Link to long text description follows.

Malicious or criminal attack breaches — All sectors

Cyber incidents were the largest source of malicious and criminal attacks from July to December 2019. The OAIC received 230 notifications under this category, with phishing, malware, ransomware, brute-force attack and compromised or stolen credentials the main source of the data breaches.

Many cyber incidents in this reporting period appear to have exploited vulnerabilities involving a human factor (such as clicking on a phishing email or disclosing passwords).

There was a substantial increase in the number of data breaches attributed to malicious or criminal attacks during the reporting period compared to the previous six months, including a rise in breaches attributed to cyber incidents from 192 to 230.

Theft of paperwork or storage devices was also a significant source of malicious or criminal attacks (40 notifications). Other sources included social engineering or impersonation (33 notifications) and actions taken by a rogue employee or insider threat (40 notifications).

Chart 6 — Breaches resulting from malicious or criminal attacks — All sectors

Link to long text description follows.

Chart 7 — Malicious or criminal attacks — All sectors

Link to long text description follows.

Cyber incident breaches — All sectors

The majority of cyber incidents during the reporting period were linked to the compromise of credentials through phishing (83 notifications), malware (24 notifications) and brute-force attack (14 notifications). In many of these incidents the malicious actor gained access to personal information stored in email accounts.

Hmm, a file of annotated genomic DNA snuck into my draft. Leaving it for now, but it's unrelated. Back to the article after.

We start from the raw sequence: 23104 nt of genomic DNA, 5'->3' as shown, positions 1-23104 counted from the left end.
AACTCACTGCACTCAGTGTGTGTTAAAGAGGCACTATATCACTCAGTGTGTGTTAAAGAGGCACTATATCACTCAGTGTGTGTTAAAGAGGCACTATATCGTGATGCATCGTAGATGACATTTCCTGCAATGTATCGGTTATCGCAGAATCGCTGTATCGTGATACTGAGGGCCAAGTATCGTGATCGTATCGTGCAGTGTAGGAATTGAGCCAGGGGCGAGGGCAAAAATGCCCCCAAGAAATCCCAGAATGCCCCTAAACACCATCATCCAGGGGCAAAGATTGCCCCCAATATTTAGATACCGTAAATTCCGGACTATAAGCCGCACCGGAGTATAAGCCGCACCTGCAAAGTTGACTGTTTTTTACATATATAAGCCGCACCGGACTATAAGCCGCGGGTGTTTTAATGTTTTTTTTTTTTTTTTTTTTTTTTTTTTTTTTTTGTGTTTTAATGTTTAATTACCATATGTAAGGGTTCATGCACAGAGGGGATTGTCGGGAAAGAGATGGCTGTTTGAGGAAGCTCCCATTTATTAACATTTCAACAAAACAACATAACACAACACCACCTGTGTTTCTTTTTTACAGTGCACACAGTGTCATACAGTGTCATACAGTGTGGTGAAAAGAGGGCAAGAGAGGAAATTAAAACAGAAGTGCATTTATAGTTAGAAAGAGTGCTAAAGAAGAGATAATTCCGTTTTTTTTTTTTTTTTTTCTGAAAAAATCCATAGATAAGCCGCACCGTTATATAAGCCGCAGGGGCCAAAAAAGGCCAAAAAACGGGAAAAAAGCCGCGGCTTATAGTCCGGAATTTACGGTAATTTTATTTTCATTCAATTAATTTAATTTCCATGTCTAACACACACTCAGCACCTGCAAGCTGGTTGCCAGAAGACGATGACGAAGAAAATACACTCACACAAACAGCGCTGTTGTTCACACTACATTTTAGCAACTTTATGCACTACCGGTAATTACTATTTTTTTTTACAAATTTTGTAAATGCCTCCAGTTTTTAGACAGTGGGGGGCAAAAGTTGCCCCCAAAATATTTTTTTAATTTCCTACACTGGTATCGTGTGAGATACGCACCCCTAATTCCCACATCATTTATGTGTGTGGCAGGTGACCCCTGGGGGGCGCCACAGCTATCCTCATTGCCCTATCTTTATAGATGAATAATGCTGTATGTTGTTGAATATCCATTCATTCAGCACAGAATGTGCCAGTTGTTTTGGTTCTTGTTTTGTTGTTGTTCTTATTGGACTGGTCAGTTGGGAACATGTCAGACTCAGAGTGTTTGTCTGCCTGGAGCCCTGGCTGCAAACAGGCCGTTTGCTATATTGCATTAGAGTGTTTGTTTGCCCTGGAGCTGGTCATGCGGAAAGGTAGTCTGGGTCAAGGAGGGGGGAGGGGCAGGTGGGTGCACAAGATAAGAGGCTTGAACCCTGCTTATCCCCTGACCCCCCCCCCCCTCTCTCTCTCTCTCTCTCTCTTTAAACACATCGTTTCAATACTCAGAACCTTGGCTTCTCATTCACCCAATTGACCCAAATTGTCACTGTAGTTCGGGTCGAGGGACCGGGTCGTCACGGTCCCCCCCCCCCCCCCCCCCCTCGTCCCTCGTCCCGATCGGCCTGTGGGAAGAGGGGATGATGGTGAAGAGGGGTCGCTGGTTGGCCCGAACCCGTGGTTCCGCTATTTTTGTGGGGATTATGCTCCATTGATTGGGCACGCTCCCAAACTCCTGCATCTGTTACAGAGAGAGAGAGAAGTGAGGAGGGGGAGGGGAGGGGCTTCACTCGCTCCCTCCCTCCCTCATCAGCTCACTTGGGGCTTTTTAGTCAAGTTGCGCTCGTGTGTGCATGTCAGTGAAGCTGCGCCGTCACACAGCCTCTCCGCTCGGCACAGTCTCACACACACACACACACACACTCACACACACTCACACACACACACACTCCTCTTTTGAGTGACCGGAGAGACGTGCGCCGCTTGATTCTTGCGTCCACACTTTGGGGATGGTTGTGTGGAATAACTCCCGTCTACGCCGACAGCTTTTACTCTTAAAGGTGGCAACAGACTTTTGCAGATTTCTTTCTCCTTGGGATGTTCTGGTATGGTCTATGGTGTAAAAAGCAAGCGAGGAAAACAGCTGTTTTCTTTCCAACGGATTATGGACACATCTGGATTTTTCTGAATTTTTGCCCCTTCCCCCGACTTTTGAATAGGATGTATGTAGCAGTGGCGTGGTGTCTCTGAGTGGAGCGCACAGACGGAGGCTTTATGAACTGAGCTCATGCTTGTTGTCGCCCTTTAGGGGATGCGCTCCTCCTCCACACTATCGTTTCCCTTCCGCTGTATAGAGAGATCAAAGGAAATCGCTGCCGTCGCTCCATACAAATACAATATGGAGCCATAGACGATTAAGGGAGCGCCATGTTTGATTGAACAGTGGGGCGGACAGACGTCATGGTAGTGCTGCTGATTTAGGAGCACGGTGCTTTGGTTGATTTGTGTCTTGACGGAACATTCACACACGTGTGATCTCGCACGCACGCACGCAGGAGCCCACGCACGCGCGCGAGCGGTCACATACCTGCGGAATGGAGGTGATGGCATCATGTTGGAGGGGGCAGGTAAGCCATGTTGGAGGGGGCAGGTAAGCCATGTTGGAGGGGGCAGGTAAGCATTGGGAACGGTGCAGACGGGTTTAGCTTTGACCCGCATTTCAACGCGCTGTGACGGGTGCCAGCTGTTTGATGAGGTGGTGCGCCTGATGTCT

However, in a significant number of cyber incidents (74 notifications) the entity experiencing the breach was unable to identify how the malicious actor obtained the compromised credentials.

Nevertheless, many breaches resulting from cyber incidents still included a human element, given the malicious actor often required their target to do something, such as respond to a password request that claimed to be from a legitimate source or service provider.

Chart 8 — Cyber incident breakdown —All sectors

Link to long text description follows.

Use of email inboxes for primary storage of information

The compromise of account credentials via phishing emails remains one of the most common causes of data breaches across the reporting period, accounting for 15 per cent of all breaches. A further 14 per cent of all data breaches were attributed to compromised or stolen credentials, which often provided a malicious actor with direct access to personal information stored in the compromised email account.